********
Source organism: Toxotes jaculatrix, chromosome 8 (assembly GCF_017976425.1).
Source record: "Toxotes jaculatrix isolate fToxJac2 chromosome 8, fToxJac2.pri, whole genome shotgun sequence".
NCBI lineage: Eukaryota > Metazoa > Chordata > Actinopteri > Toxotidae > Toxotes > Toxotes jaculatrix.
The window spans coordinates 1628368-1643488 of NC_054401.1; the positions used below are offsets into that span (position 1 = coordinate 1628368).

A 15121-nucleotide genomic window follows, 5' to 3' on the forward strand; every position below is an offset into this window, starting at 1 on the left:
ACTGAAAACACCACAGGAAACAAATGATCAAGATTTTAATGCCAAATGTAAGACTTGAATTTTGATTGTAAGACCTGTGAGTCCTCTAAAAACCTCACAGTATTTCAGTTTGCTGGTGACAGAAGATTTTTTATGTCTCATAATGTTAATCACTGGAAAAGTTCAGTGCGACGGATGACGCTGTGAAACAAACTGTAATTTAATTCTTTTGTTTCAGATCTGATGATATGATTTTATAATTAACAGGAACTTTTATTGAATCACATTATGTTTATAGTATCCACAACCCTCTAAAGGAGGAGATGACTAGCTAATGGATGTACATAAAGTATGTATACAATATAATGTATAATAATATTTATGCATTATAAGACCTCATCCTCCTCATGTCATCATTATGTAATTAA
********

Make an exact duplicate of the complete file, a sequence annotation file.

Source organism: Toxotes jaculatrix, chromosome 8 (assembly GCF_017976425.1).
Source record: "Toxotes jaculatrix isolate fToxJac2 chromosome 8, fToxJac2.pri, whole genome shotgun sequence".
NCBI lineage: Eukaryota > Metazoa > Chordata > Actinopteri > Toxotidae > Toxotes > Toxotes jaculatrix.
The window spans coordinates 1628368-1643488 of NC_054401.1; the positions used below are offsets into that span (position 1 = coordinate 1628368).

A 15121-nucleotide genomic window follows, 5' to 3' on the forward strand; every position below is an offset into this window, starting at 1 on the left:
ACTGAAAACACCACAGGAAACAAATGATCAAGATTTTAATGCCAAATGTAAGACTTGAATTTTGATTGTAAGACCTGTGAGTCCTCTAAAAACCTCACAGTATTTCAGTTTGCTGGTGACAGAAGATTTTTTATGTCTCATAATGTTAATCACTGGAAAAGTTCAGTGCGACGGATGACGCTGTGAAACAAACTGTAATTTAATTCTTTTGTTTCAGATCTGATGATATGATTTTATAATTAACAGGAACTTTTATTGAATCACATTATGTTTATAGTATCCACAACCCTCTAAAGGAGGAGATGACTAGCTAATGGATGTACATAAAGTATGTATACAATATAATGTATAATAATATTTATGCATTATAAGACCTCATCCTCCTCATGTCATCATTATGTAATTAA